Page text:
The Streamer Head Flip VIDEO

by | Mar 29, 2023 | 6 comments

My favorite streamer presentation and my best trick for convincing trout to eat a streamer now has a companion video.

I first wrote of the Head Flip almost five years ago. Since then I’ve shared this with many friends, and we’ve talked about the tactic on the Troutbitten Podcast. But what seems like a simple enough tactic — changing the head angle of the streamer — can get a little complicated once your feet are in the water.

READ: Troutbitten | Streamer Presentations — The Head Flip
PODCAST: Troutbitten | Streamers — All About the Head of the Fly

The head flip helps seal the deal on tough trout that won’t commit, and it’s a great look for almost any streamer — big, small, heavy or light. It’s a presentation that I use every day, because it works in so many situations.

Watch the video, then read below for more tips.

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A Few More Points

The 2018 article holds all the information you need, so I won’t revisit much of that here.

READ: Troutbitten | Streamer Presentations — The Head Flip

But here are a few more things to consider, regarding the Head Flip:

— The video above shows the streamer just under the surface, so you can see it. But the Head Flip can and should be performed at all levels. A deep flip, right near the riverbed and around a rock can be deadly.

— Trout absolutely do know where the head of a streamer is. And manipulation to our streamer always starts with the head, as that’s where we attach the hook. Honorable mention goes to the crayfish, which lives life backward. However, but the same principles apply here. We flip a cray pattern the same way.

— The Head Flip often does bring the fly toward you a bit, especially on a tight line rig. But it does not bring it across seams or downstream or up through the column like a strip, jerk or a jig.

— Head Flips can be fast or slow. Try everything.

— The double flip introduces a touch of slack on that second flip. And if your fly is weighted, it falls a bit with that slack. BAM! I get a lot of hits right there.

— Use the Head Flip, and mix it in with your other presentations. Strip, strip, pause, head flip, strip, lane change, speed lead. Recast. That’s a good drift!

— I purposely left out much talk about rigs in the video, because for streamer presentations, many leader systems can work. We fish streamers most often under tension, and you can impart that motion to the fly and manage the tension effectively in a variety of ways. The Mono Rig works exceptionally well for the Head Flip. But don’t let that limit your imagination.

Fish hard, friends.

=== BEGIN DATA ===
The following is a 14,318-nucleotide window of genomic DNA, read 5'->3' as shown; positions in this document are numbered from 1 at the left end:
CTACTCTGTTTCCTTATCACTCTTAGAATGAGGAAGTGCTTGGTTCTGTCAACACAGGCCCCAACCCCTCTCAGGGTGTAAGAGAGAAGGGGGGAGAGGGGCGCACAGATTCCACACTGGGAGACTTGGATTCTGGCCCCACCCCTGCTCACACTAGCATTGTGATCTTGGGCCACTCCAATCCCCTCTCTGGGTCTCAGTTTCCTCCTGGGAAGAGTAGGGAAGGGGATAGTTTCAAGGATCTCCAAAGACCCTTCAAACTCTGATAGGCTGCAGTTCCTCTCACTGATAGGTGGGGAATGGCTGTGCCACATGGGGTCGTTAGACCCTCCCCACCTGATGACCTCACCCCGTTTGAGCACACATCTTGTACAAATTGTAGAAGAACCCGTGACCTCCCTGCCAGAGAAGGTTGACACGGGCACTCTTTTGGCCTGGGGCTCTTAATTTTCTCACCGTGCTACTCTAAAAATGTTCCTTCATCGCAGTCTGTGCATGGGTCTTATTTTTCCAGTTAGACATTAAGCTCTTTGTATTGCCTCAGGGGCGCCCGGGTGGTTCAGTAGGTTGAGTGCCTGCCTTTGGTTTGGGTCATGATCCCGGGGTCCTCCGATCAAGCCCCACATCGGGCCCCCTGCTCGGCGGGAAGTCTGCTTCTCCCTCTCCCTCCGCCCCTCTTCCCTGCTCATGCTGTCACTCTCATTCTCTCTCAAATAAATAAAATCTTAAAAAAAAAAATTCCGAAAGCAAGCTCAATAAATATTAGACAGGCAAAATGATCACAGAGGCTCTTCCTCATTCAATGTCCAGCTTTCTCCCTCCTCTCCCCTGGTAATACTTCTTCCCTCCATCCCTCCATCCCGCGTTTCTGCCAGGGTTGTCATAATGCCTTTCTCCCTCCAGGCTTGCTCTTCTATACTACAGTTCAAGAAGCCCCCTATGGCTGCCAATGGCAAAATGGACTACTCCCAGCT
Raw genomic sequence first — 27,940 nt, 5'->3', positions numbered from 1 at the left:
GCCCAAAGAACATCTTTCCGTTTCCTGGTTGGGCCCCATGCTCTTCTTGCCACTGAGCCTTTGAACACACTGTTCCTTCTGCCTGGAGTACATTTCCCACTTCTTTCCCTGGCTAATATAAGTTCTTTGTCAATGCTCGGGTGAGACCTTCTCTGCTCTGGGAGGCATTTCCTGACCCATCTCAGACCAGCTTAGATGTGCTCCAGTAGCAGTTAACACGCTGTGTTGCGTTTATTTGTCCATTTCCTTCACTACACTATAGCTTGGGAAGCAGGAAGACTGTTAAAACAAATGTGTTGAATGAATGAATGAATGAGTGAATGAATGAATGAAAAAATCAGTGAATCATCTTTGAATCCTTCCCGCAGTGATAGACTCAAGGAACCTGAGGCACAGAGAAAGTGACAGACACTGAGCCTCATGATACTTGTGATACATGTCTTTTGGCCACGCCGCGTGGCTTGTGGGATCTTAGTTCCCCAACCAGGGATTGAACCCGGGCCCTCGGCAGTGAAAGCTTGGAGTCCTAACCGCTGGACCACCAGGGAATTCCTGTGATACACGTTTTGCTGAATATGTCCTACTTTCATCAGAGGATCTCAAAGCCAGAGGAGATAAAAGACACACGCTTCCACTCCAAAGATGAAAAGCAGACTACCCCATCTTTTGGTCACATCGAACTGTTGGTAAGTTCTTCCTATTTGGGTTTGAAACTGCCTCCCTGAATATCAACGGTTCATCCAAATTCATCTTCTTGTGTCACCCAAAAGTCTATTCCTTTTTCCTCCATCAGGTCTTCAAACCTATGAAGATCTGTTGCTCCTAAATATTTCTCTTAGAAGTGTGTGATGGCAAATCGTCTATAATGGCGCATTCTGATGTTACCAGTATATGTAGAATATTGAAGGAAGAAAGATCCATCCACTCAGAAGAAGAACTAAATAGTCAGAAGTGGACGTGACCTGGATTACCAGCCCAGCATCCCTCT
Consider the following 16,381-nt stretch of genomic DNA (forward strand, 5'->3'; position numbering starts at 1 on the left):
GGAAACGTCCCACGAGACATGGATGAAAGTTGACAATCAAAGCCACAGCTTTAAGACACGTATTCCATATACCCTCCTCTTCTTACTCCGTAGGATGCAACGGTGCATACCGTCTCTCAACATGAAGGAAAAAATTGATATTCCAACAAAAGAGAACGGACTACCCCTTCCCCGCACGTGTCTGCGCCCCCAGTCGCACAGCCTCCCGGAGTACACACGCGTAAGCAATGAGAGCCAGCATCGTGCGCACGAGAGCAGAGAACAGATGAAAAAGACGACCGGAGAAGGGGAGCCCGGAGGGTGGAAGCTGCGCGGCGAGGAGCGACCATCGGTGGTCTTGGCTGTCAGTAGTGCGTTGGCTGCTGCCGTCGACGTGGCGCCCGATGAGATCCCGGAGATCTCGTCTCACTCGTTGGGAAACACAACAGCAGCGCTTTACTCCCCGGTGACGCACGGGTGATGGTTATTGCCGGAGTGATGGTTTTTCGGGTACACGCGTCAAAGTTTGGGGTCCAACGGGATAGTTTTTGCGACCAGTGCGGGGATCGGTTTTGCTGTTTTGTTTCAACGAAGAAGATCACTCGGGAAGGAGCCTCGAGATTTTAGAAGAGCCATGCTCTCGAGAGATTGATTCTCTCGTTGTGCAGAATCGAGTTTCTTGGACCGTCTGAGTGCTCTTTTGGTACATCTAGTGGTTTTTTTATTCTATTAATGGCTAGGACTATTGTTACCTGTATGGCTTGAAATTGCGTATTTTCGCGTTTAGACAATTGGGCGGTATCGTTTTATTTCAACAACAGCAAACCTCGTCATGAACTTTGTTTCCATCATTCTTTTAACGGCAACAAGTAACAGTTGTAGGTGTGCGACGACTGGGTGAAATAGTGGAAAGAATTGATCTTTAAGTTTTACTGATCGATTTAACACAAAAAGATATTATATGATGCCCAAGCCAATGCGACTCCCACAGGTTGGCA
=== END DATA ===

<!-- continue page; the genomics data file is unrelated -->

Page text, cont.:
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Enjoy the day.
Domenick Swentosky
T R O U T B I T T E N
domenick@troutbitten.com

 

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Domenick Swentosky

Central Pennsylvania

Hi. I’m a father of two young boys, a husband, author, fly fishing guide and a musician. I fish for wild brown trout in the cool limestone waters of Central Pennsylvania year round. This is my home, and I love it. Friends. Family. And the river.

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6 Comments

  1. I always wondered how you made that work. Showing us made a big difference

    I fish more lakes than streams. In The spring fish are along the edge of the lake in shallow water. I am going to try this technique with a floating line. I will let you know how it works

    Again thanks.

    Reply
  2. I’ve been practicing this a lot over the past few months after one of your podcasts. Two questions for you: (1) Your arm movements look fairly large to set up a flip, but the close of the flipped fly looks almost too subtle for such a large arm movement. My guess is that a smaller arm movement might be better for a closer presentation. Or maybe with the tip closer to the water, a smaller arm movement would be best. (2) Do you feel that eyes on a streamer is a strong trigger? I go back and forth with this and don’t have a strong opinion. Thanks much! Toney

    Reply
    • Hi Toney,
      Yes, on a tight line you need to move the rod from all the way left to all the way right to get the head to turn 45 degrees. Try it and you’ll see what it takes.

      Also, I’m not a big believer in eyes on a streamer being all that important. Can they be a good trigger? Sure! Anything can. But they can also turn trout off quickly. I think what we see as good eyes can look very fake to a trout.

      Cheers.
      Dom

      Reply
  3. Ahhh….finally understand! Video is great to show this!

    Reply

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Domenick Swentosky

Central Pennsylvania

Hi. I’m a father of two young boys, a husband, author, fly fishing guide and a musician. I fish for wild brown trout in the cool limestone waters of Central Pennsylvania year round. This is my home, and I love it. Friends. Family. And the river.

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